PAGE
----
Today, most indigenous Fijians are Christians, and the Methodist Church is the foundation of their social and political lives. Yet, as this thought-provoking study of life on rural Kadavu Island finds, Fijians also believe that their ancestors possessed an inherent strength that is lacking in the present day. Looking in particular at the interaction between the church and the traditional chiefly system, Matt Tomlinson finds that this belief about the superiority of the past provokes great anxiety, and that Fijians seek ways of recovering this strength through ritual and political action - Christianity itself simultaneously generates a sense of loss and the means of recuperation. To unravel the cultural dynamics of Christianity in Fiji, Tomlinson explores how this loss is expressed through everyday language and practices.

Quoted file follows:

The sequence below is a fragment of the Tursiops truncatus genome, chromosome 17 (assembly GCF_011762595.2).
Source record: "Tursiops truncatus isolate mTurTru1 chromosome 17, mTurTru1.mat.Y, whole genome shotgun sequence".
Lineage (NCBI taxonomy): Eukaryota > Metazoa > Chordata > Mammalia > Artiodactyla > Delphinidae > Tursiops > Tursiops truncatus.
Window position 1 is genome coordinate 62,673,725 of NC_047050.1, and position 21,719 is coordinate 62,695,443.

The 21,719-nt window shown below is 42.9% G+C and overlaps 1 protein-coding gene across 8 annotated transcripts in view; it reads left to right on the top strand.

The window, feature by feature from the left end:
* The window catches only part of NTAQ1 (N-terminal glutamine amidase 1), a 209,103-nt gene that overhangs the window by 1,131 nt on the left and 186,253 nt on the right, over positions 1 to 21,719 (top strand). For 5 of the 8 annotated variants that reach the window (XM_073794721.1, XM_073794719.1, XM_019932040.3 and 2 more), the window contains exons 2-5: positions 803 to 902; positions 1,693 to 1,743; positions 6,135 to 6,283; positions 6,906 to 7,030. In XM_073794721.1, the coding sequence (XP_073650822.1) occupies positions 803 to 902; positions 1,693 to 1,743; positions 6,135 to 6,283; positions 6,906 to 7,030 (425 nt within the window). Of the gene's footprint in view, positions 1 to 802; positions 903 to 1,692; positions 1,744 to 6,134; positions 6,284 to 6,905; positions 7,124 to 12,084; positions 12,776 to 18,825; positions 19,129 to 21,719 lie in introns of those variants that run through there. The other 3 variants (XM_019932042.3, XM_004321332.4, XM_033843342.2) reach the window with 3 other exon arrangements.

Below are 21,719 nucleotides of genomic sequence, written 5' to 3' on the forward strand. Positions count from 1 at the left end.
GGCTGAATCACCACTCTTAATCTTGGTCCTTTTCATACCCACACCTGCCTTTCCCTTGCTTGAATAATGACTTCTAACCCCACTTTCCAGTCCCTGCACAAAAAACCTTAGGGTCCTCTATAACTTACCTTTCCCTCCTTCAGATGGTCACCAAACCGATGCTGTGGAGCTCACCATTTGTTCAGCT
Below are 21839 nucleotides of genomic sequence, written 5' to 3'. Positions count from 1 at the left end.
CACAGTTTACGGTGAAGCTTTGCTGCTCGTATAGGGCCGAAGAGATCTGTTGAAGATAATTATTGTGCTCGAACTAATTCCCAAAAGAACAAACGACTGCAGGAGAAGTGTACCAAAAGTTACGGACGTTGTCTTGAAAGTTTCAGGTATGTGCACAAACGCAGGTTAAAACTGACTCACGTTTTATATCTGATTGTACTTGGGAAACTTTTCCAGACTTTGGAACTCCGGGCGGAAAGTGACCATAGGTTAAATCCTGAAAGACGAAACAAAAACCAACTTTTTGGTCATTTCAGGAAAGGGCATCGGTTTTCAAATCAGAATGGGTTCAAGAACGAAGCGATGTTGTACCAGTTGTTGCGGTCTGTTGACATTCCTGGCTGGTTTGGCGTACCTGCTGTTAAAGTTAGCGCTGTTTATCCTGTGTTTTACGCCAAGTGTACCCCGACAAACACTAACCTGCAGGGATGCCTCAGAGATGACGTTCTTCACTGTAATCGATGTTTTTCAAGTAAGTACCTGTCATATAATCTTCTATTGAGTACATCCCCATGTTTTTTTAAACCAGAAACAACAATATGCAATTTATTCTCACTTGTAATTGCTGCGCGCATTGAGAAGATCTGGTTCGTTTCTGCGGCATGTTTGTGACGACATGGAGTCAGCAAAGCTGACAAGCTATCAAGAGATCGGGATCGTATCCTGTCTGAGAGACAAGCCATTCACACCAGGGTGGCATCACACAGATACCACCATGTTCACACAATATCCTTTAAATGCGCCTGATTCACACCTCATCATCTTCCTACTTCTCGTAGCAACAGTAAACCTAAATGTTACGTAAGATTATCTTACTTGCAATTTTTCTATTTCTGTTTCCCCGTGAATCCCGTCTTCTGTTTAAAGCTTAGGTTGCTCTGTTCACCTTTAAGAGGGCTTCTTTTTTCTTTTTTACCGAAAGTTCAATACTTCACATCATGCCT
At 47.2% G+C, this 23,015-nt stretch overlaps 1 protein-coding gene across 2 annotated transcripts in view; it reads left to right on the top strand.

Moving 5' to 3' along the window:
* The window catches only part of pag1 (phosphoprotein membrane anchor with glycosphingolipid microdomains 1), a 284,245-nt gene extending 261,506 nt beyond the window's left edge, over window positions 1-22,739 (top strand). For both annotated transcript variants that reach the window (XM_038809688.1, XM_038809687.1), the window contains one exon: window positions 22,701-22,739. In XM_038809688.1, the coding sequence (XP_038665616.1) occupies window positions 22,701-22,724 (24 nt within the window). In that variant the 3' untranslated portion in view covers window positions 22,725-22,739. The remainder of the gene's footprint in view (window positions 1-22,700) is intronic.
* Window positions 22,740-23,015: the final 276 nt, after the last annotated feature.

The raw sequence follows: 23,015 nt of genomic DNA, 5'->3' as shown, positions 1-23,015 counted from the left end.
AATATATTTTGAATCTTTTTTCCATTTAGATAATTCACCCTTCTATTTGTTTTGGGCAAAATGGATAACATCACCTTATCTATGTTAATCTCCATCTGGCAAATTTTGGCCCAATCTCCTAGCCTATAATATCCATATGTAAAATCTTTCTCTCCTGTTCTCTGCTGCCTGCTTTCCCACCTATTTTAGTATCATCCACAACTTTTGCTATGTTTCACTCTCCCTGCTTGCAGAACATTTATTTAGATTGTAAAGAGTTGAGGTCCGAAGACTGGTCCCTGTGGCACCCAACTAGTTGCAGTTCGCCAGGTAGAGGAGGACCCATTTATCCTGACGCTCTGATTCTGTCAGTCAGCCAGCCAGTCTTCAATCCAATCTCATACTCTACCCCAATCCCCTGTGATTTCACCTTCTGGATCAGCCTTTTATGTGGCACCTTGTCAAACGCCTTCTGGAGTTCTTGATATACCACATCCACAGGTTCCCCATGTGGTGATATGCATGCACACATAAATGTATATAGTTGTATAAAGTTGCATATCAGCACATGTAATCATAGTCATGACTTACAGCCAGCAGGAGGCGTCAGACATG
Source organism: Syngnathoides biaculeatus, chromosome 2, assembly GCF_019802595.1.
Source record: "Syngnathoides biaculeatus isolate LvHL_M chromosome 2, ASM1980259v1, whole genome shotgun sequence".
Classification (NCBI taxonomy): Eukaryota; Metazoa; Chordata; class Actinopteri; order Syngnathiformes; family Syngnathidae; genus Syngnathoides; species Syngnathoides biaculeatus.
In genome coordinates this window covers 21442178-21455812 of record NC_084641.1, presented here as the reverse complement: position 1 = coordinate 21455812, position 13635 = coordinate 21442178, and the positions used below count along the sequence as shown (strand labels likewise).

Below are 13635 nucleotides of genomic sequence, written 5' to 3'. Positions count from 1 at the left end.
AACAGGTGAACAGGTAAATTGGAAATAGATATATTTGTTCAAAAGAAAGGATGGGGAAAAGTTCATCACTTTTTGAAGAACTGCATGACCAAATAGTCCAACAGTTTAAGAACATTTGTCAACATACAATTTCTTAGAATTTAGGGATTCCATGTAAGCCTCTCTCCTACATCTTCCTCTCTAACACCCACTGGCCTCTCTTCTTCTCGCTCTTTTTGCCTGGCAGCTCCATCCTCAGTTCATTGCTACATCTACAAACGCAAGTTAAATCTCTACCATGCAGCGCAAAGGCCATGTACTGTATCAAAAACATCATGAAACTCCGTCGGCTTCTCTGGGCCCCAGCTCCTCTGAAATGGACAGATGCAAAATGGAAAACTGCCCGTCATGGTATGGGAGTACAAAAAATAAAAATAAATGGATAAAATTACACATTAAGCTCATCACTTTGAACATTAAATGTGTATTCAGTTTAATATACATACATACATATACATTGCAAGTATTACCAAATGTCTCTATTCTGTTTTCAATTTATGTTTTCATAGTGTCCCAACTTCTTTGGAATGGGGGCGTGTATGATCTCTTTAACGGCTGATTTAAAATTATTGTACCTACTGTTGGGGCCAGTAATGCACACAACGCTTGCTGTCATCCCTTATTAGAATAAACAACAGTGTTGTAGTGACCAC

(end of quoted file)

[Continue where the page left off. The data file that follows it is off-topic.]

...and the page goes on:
Matt Tomlinson is Lecturer in Anthropology at Monash University in Australia and coeditor of The Limits of Meaning: Case Studies in the Anthropology of Christianity.
List of Illustrations Preface and Acknowledgments PART ONE: SITUATION Introduction 1. Situating Kadavu: Church, Chiefs, and the Creation of a Sense of Loss PART TWO: LAMENTATION 2. Signs of the Golden Age 3. Sermons 4. Kava 5. Sacred Land and the Power of Prayer PART THREE: RECUPERATION 6. Onward Christian Soldiers 7. The Road to Damascus Runs through Waisomo Village Notes References Index